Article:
O’Halleran says $900 billion relief bill will benefit tribal lands
Bill approved by Senate and House, Trump signed bill Sunday
FLAGSTAFF, Ariz. — U.S. Rep. Tom O’ Halleran voted to approve funding for the $900 billion coronavirus aid bill. The measure passed the House of Representatives and Senate, and President Donald Trump signed the bill Dec. 27.
The measure approves sending $600 to every adult and every child; a family of five would get $3,000. People would get less if an individual made $75,000 or more and couples would get less if they made $150,000 or more.
The bill would also help with funding for businesses and the unemployed.
Trump had threatened to veto the bill and delayed signing it because he said he wanted $2,000 per person instead of $600.
The House of Representatives voted 327-85 and 359-53 in two separate bills for the coronavirus aid funding. The Senate combined the two and approved the measure by a 92-6 vote.
O’Halleran, who represents Arizona Congressional District One, which includes the Navajo and Hopi nations, said that if Trump had vetoed the coronavirus funding effort that Congress had enough votes to override his veto.
“It would not be constructive for the American people,” he said.
According to O’Halleran, Democratic leadership was originally attempting to get $2,000 per person in order to help businesses and individuals.
“There are too many people out of work. The coronavirus had a profound impact on the economy,” he said. “We’ve had several hard months.”
O’Halleran said it has been difficult to get Republican leadership to vote on the Heroes Act when Democrats were proposing $2,000 per person.
Trump had also threatened to shut down the government if he didn’t get the increase in funding for the relief bill.
O’Halleran said the Trump administration has made no indication until this point that they wanted more money per individual. He said the Republican leadership in Congress would not even agree to the $600 per person until they entered the negotiation talks.
“People have suffered longer because the Senate and the President wouldn’t act,” he said.
U.S. Sen. Mark Kelly (D-AZ), a recently elected Arizona Democrat, said in a news release that he voted for the measure.
“This emergency relief will protect jobs and bolster our economy by helping those who need it most right now — individuals who have lost their jobs as a result of the pandemic, small businesses working to make payroll, and families behind on rent or unable to put food on the table,” he said.
Kelly stated that Arizona’s tribal communities have been hit especially hard by the pandemic and have battled the virus with too little help from the federal government.
“Through work across the aisle with Sen. Lisa Murkowski (R-AK) and others, we were able to ensure that there is dedicated funding for tribal health care, education, broadband and other needed relief to continue fighting this pandemic,” he said.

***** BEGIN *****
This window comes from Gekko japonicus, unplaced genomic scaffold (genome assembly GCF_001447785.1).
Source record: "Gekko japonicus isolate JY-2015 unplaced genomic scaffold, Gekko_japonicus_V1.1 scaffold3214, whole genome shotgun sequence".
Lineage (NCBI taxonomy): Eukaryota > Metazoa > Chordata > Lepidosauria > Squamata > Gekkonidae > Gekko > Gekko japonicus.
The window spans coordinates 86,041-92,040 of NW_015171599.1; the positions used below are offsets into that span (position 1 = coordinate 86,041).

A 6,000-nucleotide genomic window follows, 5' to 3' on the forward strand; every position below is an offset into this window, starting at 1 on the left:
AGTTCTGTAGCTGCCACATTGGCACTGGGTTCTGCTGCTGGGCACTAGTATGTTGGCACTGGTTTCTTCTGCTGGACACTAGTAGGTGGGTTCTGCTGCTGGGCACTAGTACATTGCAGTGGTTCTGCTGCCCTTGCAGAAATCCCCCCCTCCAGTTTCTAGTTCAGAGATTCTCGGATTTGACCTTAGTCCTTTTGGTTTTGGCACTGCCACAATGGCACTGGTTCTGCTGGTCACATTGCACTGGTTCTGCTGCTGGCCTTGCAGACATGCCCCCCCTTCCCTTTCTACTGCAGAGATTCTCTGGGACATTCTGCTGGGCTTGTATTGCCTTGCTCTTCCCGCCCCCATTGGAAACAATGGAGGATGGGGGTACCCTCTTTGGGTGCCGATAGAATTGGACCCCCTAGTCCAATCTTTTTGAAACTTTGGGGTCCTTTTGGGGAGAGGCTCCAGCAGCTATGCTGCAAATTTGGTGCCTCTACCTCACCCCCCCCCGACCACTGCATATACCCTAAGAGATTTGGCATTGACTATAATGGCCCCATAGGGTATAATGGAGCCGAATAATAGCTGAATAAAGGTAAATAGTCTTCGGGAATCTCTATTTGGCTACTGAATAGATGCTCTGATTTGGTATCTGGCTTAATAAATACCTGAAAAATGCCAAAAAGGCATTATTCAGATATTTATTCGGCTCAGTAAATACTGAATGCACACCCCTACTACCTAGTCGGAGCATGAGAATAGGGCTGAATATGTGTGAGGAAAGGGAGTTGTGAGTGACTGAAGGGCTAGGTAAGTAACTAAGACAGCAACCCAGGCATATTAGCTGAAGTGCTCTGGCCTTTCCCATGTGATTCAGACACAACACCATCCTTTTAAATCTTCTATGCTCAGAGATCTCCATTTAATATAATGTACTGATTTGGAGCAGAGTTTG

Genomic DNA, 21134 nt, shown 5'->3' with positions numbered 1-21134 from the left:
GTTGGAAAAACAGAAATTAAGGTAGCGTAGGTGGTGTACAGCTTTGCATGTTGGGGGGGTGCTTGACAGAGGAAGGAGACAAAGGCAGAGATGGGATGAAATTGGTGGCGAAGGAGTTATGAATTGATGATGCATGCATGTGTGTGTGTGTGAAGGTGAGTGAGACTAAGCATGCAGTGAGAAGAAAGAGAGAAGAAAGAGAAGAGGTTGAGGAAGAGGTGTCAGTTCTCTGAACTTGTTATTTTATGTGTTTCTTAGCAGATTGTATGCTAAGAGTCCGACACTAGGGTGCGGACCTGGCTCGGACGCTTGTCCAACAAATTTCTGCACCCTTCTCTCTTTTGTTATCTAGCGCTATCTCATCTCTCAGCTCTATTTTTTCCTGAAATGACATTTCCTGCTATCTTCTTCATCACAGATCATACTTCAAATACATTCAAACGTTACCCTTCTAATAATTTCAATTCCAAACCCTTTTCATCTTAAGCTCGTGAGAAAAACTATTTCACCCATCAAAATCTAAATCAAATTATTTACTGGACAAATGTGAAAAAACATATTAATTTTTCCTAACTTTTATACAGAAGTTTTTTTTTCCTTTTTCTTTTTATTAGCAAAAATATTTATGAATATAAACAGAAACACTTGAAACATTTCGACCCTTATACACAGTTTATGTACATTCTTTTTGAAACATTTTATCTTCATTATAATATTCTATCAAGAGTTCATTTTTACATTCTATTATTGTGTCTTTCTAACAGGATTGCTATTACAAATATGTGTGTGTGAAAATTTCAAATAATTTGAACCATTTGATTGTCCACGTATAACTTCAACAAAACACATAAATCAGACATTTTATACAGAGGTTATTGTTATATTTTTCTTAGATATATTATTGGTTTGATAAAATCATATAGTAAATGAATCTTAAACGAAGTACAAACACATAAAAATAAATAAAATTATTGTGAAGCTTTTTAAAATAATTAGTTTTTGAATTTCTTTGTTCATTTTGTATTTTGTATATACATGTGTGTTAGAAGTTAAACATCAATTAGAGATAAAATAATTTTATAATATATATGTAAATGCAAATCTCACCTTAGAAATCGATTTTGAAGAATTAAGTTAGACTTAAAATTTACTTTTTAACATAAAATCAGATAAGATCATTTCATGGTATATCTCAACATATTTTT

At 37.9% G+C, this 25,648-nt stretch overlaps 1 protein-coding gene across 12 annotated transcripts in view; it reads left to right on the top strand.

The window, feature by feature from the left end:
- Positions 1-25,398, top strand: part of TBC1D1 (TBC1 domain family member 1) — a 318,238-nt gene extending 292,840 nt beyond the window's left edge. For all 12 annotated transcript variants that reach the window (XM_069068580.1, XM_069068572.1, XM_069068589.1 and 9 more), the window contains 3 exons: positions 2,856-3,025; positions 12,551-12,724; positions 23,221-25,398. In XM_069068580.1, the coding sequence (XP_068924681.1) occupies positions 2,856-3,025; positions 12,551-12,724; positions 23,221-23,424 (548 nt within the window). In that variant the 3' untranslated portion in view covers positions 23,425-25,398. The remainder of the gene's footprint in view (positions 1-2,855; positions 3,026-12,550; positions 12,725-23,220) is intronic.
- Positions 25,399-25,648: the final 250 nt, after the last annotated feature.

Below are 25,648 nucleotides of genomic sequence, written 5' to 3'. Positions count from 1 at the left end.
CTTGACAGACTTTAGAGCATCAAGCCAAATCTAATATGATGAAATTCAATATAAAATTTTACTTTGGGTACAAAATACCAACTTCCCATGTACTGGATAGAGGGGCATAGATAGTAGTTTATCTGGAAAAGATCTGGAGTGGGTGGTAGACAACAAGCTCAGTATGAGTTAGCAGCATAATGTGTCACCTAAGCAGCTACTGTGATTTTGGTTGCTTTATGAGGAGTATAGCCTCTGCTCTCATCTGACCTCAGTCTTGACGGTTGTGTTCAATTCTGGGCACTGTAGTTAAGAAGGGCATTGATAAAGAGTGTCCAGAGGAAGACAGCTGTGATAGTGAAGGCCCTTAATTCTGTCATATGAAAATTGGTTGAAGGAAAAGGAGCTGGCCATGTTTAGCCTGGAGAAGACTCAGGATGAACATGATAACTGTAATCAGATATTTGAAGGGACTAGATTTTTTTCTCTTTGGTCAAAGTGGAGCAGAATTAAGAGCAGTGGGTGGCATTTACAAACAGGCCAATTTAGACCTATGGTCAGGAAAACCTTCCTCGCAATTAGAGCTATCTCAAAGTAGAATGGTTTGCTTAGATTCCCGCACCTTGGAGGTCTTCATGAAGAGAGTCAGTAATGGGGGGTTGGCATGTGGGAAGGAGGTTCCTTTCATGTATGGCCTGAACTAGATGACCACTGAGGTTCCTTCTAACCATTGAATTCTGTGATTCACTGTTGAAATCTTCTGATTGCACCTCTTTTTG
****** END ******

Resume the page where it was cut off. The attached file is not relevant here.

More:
In addition to the $600 per person, the bill also extends the timeline for tribal governments to spend coronavirus relief funds, giving the tribes more time to plan how the funding will be spent.
The bill will also help with an agreement of water coming from Mexico to Utah to help with water issues.
The bill will also appropriate $3.4 billion more funds for the Indian Health Service, appropriate $1 billion for sanitation and water delivery to reservations, supply more funding for broadband on reservations to help students with their educational needs, add $300 per week for those on unemployment in addition to unemployment benefits people receive from the states, add 15 percent for people receiving funding for food and gives $75 billion for Bureau of Indian Education schools.
O’Halleran said this funding is in addition to normal funding, not in replace of it.
O’Halleran stated the final bills passed by Congress was a bipartisan agreement as the Democrats wanted $2,2 trillion in the overall spending bill, but settled for $1.3 trillion in the negotiations.
He said more funding for vaccines are needed as the government approved spending $400 million on the vaccines which is enough for 200 million of the 303 million people in America.
According to O’Halleran, Pfizer offered the government another 100 million vaccines, but the Trump administration didn’t want to purchase it.
“We need vaccines faster. During an emergency you don’t act based on what you hope happens. This was not the way to address it,” he said.
O’Halleran said he is concerned about the deficit, but the alternative to not funding the coronavirus relief package was worse, since it would leave people out on the street and hungry.
“If the coronavirus goes up, we need to address it,” he said.
O’Halleran is particulary concerned about restaurants since 110,000 restaurants across the country have closed down.
One bill that would help enormously, he said, is an infrastructure bill that has been sitting in the Senate for several years. Infrastructure means fixing bridges and roads, and would create a lot of jobs. He said much of the proposed $1.5 trillion would go for projects on rural tribal lands.
Additionally, O’Halleran applauded the recent appointment of Deb Haaland (D-N.M.) to Secretary of the Interior.
O’Halleran serves on the agriculture and energy and commerce committees and will work with Haaland on Native American, forest service and national park issues.
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